The FCA is seeking views on various ways the UK regulatory regime for asset managers could be bolstered, amended, and modernised. In part, this has been prompted by new post-Brexit powers for the FCA under the UK's Future Regulatory Framework (FRF) review. The FCA's Discussion Paper (DP 23/2) explores potential new requirements, streamlining some rules, and areas where technology could be used to modernise funds and improve consumers' experience and impact. It will use feedback to prioritise its work and plans to publish a feedback statement and potentially a consultation paper later in 2023.

The FCA states it does not “want to create unnecessary complexity for firms operating their businesses internationally”, will reform only where the benefits are clear, and rules should be “effective and proportionate”. However, the proposals point to potential new requirements that some may view as unnecessarily onerous and poorly timed given the significant volume of regulatory change already faced by asset managers, particularly in the face of Consumer Duty implementation and the incoming Sustainability Disclosure Requirements (SDR). Experience with the SDR consultation and the proposals in this paper indicate the outcome could be diverging rules between the UK and the EU.

The key proposals include:

  • New requirements for portfolio managers (including wealth managers), and clarifying expectations of portfolio managers in the context of host authorised fund managers.

  • Extending requirements for fund managers on liquidity management and reporting.

  • Redrawing the UCITS boundary (possibly relabelling NURS1 and introducing “basic” funds).

  • Extending rules for depositary oversight and their resources.

  • Modernising the fund regime and improving investor engagement through technology.

  • Adjusting the threshold and exemption for small AIFMs.

In this article we summarise the topics covered and then provide our initial insights and views on the potential impacts.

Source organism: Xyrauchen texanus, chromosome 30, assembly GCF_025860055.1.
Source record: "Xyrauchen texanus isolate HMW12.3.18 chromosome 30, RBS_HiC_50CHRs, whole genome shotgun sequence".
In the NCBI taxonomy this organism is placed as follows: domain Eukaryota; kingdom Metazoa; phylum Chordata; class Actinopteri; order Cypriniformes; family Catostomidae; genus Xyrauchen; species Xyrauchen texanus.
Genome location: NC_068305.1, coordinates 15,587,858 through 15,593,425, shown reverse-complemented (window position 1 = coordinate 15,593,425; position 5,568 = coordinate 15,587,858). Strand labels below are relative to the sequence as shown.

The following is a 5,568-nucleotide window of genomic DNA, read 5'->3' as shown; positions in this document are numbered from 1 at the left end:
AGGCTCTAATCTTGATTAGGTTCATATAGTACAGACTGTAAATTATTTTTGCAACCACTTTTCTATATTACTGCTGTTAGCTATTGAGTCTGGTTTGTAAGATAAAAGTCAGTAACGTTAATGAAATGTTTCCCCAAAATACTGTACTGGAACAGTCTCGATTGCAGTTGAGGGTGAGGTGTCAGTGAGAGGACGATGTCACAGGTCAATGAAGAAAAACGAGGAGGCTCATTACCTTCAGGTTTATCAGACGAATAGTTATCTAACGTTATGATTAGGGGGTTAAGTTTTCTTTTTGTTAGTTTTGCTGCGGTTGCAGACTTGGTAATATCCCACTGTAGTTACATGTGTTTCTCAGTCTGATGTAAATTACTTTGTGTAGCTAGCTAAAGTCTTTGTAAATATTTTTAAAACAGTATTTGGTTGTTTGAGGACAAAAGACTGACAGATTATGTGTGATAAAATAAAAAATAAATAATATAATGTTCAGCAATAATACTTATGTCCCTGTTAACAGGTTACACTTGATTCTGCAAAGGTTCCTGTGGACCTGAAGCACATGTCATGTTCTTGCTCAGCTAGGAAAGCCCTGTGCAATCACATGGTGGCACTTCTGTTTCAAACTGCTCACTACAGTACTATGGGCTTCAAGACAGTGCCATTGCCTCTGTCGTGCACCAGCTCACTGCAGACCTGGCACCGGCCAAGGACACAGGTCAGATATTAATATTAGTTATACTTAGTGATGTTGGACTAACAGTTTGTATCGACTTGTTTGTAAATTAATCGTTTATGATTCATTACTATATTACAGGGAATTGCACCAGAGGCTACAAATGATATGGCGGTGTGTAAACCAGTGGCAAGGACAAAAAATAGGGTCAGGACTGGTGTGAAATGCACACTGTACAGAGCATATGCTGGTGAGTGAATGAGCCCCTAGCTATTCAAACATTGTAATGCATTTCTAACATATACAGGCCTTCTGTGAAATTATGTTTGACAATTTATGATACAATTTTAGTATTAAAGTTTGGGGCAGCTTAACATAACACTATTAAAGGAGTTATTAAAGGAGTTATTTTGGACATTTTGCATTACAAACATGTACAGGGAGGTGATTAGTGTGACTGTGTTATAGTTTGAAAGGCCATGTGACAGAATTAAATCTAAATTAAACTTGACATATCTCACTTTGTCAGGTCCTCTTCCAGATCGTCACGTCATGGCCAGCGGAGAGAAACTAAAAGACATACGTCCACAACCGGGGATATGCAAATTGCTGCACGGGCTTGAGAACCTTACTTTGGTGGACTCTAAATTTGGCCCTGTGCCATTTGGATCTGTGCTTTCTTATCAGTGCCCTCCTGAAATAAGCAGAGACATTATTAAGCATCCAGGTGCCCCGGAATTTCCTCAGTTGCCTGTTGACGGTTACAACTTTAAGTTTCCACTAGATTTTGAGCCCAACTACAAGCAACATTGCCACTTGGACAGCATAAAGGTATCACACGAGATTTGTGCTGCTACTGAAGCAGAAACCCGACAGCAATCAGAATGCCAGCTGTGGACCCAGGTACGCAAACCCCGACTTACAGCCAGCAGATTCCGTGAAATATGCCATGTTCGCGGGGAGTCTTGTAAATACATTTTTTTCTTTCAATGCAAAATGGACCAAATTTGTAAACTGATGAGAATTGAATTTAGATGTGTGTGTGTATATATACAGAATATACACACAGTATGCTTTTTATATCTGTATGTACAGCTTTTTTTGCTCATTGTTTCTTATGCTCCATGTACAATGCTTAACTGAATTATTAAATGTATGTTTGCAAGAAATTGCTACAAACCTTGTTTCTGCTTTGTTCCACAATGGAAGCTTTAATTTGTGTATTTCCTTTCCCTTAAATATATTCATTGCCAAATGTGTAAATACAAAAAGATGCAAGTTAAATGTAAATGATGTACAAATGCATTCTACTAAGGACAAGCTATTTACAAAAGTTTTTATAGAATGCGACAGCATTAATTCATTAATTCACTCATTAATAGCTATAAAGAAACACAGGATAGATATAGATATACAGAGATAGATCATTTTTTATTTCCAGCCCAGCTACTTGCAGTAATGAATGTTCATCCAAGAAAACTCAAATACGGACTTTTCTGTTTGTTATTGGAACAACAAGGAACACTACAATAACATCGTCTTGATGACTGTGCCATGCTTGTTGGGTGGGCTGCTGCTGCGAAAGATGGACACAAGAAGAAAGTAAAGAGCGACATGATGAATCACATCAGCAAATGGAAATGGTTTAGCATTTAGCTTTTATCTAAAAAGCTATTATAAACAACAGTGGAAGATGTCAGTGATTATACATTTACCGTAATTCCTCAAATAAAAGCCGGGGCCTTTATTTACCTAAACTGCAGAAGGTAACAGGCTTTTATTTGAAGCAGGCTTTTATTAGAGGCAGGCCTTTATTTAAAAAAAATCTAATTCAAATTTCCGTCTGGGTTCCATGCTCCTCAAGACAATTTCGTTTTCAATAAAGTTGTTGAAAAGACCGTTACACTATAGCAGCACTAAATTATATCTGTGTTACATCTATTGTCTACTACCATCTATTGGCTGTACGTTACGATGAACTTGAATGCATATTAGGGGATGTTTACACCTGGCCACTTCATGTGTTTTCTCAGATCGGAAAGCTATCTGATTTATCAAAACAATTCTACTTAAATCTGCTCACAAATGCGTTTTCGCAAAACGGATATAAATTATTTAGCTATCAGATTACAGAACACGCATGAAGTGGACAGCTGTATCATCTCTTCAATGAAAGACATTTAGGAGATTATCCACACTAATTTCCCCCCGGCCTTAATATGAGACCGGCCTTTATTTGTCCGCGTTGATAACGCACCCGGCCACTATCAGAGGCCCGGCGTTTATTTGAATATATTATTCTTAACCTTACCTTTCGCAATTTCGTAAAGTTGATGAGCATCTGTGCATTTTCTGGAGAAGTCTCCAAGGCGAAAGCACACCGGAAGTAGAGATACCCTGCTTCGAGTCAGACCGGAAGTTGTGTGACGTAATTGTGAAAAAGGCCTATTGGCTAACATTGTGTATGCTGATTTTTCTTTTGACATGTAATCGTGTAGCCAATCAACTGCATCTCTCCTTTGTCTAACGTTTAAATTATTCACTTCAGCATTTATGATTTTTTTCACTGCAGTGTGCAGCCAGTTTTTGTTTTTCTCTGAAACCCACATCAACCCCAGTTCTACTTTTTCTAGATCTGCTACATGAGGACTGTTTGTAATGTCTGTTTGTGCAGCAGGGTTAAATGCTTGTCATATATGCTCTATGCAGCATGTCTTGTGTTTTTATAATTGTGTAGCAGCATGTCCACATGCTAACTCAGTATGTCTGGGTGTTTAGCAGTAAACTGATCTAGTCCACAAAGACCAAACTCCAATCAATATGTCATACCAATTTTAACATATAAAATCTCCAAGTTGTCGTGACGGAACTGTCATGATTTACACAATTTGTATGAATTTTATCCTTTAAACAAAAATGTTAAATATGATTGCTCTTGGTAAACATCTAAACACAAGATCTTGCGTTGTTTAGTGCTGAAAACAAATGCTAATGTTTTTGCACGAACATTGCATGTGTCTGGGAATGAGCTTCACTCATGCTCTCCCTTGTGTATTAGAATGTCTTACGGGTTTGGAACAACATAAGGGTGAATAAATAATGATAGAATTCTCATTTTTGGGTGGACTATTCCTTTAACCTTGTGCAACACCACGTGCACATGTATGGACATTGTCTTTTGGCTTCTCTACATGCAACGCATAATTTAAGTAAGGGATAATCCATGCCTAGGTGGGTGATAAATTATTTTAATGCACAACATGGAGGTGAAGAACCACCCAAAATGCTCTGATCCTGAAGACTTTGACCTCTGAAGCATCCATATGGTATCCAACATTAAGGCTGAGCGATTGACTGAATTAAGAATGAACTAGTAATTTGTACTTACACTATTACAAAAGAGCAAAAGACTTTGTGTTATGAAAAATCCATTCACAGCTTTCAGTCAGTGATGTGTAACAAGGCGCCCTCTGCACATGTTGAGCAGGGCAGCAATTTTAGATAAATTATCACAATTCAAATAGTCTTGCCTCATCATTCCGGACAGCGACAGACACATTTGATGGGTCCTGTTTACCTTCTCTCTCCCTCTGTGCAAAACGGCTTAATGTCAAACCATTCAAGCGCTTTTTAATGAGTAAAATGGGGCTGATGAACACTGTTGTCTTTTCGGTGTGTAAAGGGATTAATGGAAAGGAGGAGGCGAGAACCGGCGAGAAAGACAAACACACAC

Changing the structure of the regulatory regime

The existing regulatory regime for asset managers (portfolio managers2, fund managers3 and funds) is complex. Much of the regulation specific to the sector is derived from EU law (mainly the UCITS Directive, AIFMD and MiFID II). Under the post-Brexit FRF, the FCA will now need to review retained EU law and consider whether to reinstate rules or to make changes. 

Its key proposals relate to changing the approach to the following regimes:

  • Fund managers and portfolio managers: Currently, similar activities and products are regulated differently. For example, only fund managers are subject to specific rules on liquidity and investment due diligence, and wealth managers do not need to comply with specific rules that apply to retail fund managers. The FCA therefore asks whether it should extend the rules to portfolio managers to create a common framework. 
  • Retail funds: The FCA asks whether it should change the boundary of UCITS and considers three options: all authorised retail funds (UCITS and NURS) subject to a single set of rules; rebrand NURS as "UCITS plus" to capture more complex products; or create a new fund category of "basic funds" with restricted derivative use. 
  • Managers of professional funds: The FCA considers whether the "full-scope" AIFM regime threshold should be increased, or whether to allow firms to use the "small-authorised" exemption if they meet non-size-related criteria (e.g. the strategies they manage). However, the FCA is concerned about aspects of the "small-registered" regime and may require some types of small-registered AIFMs to become authorised.

Improving the way the regime works

Rules for authorised fund managers (AFMs)

  • Host AFMs: The FCA is concerned whether portfolio managers genuinely understand the role of AFMs and asks whether it should clarify its expectations by creating specific contractual requirements between the AFM and portfolio manager. It also considers clarifying the responsibilities of portfolio managers through new rules and guidance.
  • Enhancing liquidity management: The FCA proposes to convert ESMA's stress testing guidelines into rules and remove ambiguity around whether stress testing must be performed. It also acknowledges the concerns of financial stability bodies and proposes to clarify its rules on certain liquidity management tools such as swing pricing. The FCA notes that reporting and/or public disclosure regarding UCITS funds' liquidity could be needed.